The Basics Of Off Road Truck Axles
The axle is the central shaft connecting to the wheels – it’s the piece of your vehicle that controls the power that propels the wheels. As the axle turns, so do the wheels of your vehicle.
4×4 axles come in a wide variety of forms – you can find heavy-duty to lightweight axles at our St. George off-road accessories store. Depending on what types of terrain you plan on traveling through, as well as your specific type of off-road vehicle, you may want to swap your axle out for something more appropriate for your typical off-road adventure.
Also often called “straight axle”, this is a common axle used for off-road vehicles. The wheels on these axles don’t cycle independently from each other; if one wheel travels in one direction (over or around an obstacle), then the other wheel follows.
Integral Carrier Housing
With its one-piece design, ICH involves the differential carrier and its attached ring gear being supported by 2 carrier bearings. All of the assembling is done inside the housing.
ICH one-piece design makes it stronger than the majority of factory removable carriers.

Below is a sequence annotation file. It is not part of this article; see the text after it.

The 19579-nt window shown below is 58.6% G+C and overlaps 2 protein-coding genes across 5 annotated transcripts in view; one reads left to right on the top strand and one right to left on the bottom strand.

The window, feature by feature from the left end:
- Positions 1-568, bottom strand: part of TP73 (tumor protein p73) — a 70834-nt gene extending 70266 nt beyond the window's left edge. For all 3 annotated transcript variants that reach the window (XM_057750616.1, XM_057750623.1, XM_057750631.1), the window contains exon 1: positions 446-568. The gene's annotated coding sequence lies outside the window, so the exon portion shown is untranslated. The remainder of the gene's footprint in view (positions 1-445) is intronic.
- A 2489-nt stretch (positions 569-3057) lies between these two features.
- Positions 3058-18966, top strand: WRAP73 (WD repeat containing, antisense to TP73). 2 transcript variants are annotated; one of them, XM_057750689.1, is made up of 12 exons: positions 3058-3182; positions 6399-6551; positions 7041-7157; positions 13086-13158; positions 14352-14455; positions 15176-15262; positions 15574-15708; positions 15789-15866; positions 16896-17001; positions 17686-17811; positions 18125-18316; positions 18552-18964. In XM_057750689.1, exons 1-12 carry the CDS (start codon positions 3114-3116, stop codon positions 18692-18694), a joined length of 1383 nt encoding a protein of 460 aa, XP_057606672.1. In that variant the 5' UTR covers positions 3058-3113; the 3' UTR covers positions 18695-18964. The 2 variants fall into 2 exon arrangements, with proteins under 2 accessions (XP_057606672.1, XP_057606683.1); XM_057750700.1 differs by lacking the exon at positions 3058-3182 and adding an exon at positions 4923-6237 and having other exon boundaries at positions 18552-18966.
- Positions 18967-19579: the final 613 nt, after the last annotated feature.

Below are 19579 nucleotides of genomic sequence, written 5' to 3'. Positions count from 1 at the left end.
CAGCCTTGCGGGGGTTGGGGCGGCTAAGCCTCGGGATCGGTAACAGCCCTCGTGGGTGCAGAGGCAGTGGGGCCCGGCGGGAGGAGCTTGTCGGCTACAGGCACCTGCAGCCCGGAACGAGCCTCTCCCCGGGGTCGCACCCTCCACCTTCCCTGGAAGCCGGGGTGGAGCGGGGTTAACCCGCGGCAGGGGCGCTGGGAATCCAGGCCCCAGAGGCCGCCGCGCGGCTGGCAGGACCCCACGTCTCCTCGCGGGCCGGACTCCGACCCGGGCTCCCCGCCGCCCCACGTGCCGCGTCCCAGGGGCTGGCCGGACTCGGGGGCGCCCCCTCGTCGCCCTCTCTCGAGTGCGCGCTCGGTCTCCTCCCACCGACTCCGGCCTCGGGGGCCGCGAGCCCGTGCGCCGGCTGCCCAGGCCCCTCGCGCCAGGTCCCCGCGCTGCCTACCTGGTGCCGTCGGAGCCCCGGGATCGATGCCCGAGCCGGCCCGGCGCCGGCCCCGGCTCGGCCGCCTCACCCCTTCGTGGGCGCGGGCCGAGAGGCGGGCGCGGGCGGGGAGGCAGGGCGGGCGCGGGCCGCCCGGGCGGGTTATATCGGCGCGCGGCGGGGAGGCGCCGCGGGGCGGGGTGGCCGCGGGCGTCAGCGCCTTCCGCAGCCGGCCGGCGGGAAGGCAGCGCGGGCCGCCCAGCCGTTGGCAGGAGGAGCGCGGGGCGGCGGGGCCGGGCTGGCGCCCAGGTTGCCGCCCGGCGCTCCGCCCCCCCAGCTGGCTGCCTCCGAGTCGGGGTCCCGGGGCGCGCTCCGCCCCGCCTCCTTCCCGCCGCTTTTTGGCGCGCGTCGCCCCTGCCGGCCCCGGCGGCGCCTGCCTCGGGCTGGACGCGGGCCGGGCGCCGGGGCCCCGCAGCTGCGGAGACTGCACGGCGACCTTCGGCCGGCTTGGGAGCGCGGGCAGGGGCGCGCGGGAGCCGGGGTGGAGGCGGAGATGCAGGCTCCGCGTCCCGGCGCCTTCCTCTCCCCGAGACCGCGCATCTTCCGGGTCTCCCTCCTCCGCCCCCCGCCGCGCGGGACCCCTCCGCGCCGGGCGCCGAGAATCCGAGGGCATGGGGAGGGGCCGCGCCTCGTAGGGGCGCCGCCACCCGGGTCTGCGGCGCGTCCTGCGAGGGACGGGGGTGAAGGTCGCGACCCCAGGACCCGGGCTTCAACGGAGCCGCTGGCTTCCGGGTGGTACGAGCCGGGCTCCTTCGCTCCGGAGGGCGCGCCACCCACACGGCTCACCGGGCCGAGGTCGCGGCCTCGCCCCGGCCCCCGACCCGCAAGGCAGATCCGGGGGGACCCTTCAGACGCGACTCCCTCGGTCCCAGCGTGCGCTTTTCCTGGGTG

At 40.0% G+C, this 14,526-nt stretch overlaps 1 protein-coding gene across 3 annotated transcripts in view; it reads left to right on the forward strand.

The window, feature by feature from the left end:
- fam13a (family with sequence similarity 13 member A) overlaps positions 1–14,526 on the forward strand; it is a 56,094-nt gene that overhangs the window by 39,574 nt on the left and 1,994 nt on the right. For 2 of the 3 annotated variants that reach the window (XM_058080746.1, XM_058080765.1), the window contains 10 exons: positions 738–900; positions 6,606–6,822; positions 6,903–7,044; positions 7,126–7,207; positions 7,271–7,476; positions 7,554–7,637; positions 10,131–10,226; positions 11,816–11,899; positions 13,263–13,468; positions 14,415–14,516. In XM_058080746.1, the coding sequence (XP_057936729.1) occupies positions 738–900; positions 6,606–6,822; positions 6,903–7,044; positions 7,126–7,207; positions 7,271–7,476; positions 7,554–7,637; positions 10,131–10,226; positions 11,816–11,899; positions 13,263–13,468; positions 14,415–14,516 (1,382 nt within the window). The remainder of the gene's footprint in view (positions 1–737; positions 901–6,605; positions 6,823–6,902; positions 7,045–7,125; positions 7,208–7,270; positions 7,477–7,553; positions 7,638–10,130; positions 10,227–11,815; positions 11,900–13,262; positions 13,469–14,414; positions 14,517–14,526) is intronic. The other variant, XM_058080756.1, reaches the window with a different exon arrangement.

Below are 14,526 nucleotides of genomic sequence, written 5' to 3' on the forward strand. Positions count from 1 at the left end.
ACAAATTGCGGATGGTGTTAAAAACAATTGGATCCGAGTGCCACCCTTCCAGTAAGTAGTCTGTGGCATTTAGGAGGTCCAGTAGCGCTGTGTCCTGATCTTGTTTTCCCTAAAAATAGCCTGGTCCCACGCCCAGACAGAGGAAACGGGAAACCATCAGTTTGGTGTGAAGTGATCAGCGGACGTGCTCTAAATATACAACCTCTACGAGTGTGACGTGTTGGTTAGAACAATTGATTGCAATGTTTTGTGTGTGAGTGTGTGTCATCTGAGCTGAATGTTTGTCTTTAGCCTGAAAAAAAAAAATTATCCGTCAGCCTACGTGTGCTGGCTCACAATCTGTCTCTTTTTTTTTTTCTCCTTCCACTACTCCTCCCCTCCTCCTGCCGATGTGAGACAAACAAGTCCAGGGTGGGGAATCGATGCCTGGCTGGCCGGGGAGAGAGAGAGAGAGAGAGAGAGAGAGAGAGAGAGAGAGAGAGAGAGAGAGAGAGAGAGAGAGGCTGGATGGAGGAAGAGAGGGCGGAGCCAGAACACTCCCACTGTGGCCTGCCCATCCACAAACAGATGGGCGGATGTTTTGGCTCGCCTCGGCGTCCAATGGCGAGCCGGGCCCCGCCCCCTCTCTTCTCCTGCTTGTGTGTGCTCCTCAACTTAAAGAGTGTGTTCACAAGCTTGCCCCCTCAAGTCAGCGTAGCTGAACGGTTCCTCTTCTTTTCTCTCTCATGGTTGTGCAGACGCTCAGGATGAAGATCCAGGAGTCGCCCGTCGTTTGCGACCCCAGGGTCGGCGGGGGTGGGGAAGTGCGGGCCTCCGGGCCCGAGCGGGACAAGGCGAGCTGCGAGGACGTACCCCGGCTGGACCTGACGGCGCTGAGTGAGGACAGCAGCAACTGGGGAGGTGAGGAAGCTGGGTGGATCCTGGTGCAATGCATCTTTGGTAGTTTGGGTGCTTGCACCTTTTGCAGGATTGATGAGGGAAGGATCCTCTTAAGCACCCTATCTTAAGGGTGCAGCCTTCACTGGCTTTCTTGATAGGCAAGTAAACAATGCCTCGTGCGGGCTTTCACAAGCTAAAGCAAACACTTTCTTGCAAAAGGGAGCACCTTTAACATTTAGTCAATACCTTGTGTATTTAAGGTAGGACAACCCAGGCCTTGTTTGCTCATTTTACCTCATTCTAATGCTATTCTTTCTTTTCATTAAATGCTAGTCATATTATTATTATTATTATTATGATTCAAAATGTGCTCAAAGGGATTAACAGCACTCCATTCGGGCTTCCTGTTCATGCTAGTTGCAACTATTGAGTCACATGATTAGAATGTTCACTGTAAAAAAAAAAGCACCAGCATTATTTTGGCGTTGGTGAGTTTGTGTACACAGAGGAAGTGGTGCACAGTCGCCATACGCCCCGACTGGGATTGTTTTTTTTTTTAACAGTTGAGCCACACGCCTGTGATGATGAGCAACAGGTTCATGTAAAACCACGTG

With both cast aluminum and steel differential housings, these are center mounted within the frame rails. Power is delivered from the differential to the wheels via half-shafts and constant velocity joints, allowing for the independent movement of the half-shafts from the differential while the suspension A-arms cycle.
These are typically lighter in weight and provide more ground clearance.
Removable Carrier Housing
Also called “dropouts”, these can be installed outside of the axle housing. They’re known for being lighter.
With GearSet, the carrier, ring gear, and pinion gear set are supported by the housing. This involves 2 different sides – drive and coast.
Also referred to as a standard-cut differential, low-pinion differentials use hypoid-style gear cuts which apply pressure to the stronger drive side gear when placed in the rear of a 4×4.
Also called a reverse-cut differential because the gear teeth cut is the opposite of the standard direction so that axles turn in the right direction – it’s best to have this in the front of the 4×4 because the reverse-cut gear set focuses the driving force to the stronger drive side of the ring gear.
This offers a lot of ground clearance and helps with driveline angles.